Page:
It depends what you mean by settle down. I would love to meet a partner that I could share my life with. Get married and have kids one day. Will I change my lifestyle when that happens. I hope I never have to settle down completely. I see families that travel the world together and live perfectly stable lives. I find that inspiring. I don’t think you need to live your life the way other people expect you to. At the end of the day you have to go to bed with yourself each night and wake up with yourself each morning. Do what makes you happy and what feels right for you.

What advice would you give to aspiring travellers debating whether to take the plunge?

I would say what are you waiting for? The world is a big, wonderful and inspiring place. There is so much to learn and so much to discover. Do your research and have some money in the bank but there are ways to travel cheaply and if you wait until you have saved “enough” or until you are “ready” you may be waiting forever. Just get out there and find a way to make it work. There are so many resources available now. Traveling doesn’t have to be expensive. You can WOOF, au pair, volunteer at hostels, get a working visa, etc. Just get out there and start.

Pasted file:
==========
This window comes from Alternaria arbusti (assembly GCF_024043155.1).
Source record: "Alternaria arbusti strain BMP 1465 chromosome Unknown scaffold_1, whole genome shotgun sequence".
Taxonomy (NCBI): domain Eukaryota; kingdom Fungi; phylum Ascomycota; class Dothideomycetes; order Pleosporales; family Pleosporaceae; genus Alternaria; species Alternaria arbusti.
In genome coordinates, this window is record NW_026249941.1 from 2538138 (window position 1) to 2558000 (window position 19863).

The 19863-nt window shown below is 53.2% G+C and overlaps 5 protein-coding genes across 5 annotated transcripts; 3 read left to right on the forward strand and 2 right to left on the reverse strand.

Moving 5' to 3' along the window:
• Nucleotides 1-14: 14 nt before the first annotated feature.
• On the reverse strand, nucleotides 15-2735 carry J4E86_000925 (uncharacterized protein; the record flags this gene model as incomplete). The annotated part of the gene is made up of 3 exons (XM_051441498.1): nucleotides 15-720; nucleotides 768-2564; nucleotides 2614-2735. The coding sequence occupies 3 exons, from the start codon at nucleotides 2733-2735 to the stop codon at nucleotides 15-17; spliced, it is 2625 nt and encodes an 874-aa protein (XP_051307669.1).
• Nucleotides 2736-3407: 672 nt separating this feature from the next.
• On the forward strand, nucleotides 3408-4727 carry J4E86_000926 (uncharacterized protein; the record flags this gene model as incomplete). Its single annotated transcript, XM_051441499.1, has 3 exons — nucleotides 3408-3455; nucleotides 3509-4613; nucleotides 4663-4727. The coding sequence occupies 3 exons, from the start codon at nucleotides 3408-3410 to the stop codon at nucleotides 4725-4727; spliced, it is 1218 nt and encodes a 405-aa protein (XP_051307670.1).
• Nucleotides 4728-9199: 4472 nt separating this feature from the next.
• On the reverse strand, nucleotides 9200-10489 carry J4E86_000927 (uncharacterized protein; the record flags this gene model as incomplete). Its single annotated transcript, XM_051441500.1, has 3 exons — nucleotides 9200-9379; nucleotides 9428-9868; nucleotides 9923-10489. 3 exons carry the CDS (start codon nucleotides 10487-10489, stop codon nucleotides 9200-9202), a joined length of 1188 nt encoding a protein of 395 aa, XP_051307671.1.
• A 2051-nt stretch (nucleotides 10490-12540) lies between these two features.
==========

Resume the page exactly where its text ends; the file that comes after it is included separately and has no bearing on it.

That’s great, thank so much Brit for taking the time and being an inspiration. If you want to keep up with Brit, you get find out about her adventures at


Interviews with other travellers: Emily

Today is the first in my series of interviews with other travellers, I wanted to include these in my blog to pay homage to travellers before me whose blogs I devoured and gave me the aspirations and inspiration to book my one way flight. By sharing these interviews I want to inspire my readers to take that trip they’ve always been meaning to do and show how other travellers are already taking that path.

Today’s interview is with Emily of, a 31 year old currently in Jamaica and we’re going to hear all about her adventures. Emily, can you give us a brief outline of your travelling experience – where you have travelled and how long you have been travelling?